Perceptions of the feedback process: a case study of veterinary residents and supervisors

28 Nov 2020

Perry, K. L., Frendo Londgren, M., Vinten, C.

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Appraisal of resident clinical performance is critical during training. The most common method for this is feedback to residents based on impressions of supervising clinicians. How effective these practices are for veterinary residents remains unknown. This study focused on establishing perceptions of veterinary residents and supervisors regarding the feedback process.


A qualitative case study format was chosen to investigate the perceptions and experiences within a well-developed residency programme. The study cohort consisted of veterinary residents and supervisors from the same specialties. Qualitative data were collected through individual semistructured interviews continuing iteratively until theoretical saturation was reached (14 in total).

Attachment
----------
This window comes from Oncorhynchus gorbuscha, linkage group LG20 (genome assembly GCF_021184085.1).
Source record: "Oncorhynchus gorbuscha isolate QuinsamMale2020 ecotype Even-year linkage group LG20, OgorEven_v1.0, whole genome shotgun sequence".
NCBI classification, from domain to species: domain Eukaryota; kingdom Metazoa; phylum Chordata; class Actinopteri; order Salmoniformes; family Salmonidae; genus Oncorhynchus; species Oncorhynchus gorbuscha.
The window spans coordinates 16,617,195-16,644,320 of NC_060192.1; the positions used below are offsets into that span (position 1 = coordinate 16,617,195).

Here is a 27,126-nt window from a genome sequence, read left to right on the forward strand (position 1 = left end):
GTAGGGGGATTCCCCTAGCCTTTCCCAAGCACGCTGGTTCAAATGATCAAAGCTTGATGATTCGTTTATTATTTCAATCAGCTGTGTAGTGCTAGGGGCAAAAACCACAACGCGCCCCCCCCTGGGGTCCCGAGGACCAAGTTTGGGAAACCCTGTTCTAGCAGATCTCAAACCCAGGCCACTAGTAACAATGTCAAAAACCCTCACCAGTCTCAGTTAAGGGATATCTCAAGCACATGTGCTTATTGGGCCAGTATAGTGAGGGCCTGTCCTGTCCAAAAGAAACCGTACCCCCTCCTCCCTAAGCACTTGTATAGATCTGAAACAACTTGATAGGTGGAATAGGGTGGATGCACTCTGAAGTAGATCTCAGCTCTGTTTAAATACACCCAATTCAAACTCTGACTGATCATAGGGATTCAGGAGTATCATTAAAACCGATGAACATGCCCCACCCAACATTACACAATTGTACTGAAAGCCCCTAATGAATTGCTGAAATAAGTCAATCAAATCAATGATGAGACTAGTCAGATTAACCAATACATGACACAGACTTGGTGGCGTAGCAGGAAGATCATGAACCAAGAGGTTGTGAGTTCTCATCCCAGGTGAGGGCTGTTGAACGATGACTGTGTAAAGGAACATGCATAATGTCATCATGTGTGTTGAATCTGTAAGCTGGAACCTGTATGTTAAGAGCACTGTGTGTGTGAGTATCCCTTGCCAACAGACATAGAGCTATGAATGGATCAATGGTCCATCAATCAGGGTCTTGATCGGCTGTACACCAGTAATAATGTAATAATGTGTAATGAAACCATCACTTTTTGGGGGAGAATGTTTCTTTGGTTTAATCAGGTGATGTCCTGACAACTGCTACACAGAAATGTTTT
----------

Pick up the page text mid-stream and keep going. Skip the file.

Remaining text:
Mismatches in resident and supervisor perceptions were evident regarding positive feedback delivery and the importance of dialogue. The nature of the resident/supervisor relationship and the efficacy of feedback were closely interlinked. The development of a feedback-friendly culture would be beneficial. Residents perceived that feedback on teaching was lacking. Milestones were perceived to be lacking.


The results highlight a need for change away from the ‘no news is good news’ culture. Development of training workshops, formation of closer relationships between supervisors and residents, and a transition to competency-based education may be necessary.